Patt Morrison for August 27, 2012

French breathalyzer law provokes anti-lobbying protests

An employee of French Contralco company

PASCAL GUYOT/AFP/Getty Images

An employee of French Contralco company and world number one poses with a single-use Contralco alcohol breath tester, on December 8, 2011 in Gignac, southwestern France. With the new France's road security measures, which require to own an alcohol test in each car, the Contralco alcohol breath test, which is a fully certified and patented product, should reach 62 million units per year.

The citizens of France may be up in arms over being ordered to carry breathalyzers in their cars, but not for the reasons you think.

After learning that the majority of drunk drivers who survive accidents claim ignorance about being over the country’s drinking limit of .05% blood-alcohol content, the French government now requires drivers to carry personal breathalyzers or be fined 11 Euros. While some complain the law itself is idiotic, the biggest concern is its passage, which may have involved the reviled practice of...lobbying. Apparently, Daniel Orgeval, the man responsible for convincing Parliament to pass the law, is part--time employee at Contralco, which is the only company in France that manufactures certified breathalyzers.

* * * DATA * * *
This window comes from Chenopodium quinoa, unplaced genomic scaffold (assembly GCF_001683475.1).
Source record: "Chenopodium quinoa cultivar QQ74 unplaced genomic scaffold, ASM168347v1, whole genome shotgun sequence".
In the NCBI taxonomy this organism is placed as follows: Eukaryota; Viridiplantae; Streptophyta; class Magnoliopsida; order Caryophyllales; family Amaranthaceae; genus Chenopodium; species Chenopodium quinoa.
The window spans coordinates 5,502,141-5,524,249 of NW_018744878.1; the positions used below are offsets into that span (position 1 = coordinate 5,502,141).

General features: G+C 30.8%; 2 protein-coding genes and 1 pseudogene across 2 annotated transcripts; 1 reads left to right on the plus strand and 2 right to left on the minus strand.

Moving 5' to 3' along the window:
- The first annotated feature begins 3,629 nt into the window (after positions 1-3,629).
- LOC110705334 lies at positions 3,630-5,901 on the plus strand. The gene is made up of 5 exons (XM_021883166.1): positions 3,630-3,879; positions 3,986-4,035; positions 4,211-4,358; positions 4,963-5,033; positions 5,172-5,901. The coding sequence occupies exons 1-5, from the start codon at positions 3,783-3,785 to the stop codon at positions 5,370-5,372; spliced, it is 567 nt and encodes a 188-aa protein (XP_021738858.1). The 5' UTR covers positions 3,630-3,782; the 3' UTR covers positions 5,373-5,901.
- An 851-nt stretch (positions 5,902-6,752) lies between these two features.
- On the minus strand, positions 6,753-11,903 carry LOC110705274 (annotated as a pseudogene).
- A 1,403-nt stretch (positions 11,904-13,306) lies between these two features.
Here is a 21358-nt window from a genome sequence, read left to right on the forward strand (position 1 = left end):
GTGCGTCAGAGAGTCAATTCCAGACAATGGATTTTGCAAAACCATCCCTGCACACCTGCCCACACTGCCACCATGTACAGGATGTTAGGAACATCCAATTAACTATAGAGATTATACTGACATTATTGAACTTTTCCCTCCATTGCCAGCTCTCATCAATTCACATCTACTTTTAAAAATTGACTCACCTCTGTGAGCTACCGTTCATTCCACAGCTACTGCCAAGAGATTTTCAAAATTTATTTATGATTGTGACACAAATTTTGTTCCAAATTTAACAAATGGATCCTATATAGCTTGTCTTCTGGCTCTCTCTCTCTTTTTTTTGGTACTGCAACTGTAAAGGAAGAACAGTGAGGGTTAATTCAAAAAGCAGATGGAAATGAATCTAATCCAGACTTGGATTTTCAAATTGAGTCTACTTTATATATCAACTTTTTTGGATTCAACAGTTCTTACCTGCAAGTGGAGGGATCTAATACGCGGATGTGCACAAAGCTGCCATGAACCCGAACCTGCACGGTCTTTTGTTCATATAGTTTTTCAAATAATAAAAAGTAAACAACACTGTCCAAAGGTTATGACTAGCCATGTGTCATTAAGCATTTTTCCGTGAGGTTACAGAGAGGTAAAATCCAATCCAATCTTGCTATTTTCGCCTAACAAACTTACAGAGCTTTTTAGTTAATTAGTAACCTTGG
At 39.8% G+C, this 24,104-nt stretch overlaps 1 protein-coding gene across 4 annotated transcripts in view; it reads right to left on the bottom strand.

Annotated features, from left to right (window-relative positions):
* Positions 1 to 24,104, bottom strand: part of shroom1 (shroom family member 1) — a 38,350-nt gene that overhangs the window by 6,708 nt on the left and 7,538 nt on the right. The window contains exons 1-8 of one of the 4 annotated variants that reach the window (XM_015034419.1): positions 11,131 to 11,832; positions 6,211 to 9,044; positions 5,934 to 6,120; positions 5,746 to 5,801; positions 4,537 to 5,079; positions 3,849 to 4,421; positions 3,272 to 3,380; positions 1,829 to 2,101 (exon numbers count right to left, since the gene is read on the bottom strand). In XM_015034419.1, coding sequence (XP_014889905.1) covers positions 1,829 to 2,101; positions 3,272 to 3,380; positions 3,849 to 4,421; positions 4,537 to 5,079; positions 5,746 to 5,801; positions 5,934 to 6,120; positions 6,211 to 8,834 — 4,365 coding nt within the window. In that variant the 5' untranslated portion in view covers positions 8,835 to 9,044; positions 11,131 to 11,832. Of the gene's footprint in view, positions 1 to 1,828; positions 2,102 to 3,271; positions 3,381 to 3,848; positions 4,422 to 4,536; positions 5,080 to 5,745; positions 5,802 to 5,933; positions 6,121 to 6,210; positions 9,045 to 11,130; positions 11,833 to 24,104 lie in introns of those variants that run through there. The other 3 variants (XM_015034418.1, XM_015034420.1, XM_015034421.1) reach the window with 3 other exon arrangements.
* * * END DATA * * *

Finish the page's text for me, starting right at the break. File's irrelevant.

WEIGH IN:

What do you think of these news laws in France? Could they ever be passed here in America?

Guest:

Devorah Lauter, special correspondent to the LA Times, based in Paris


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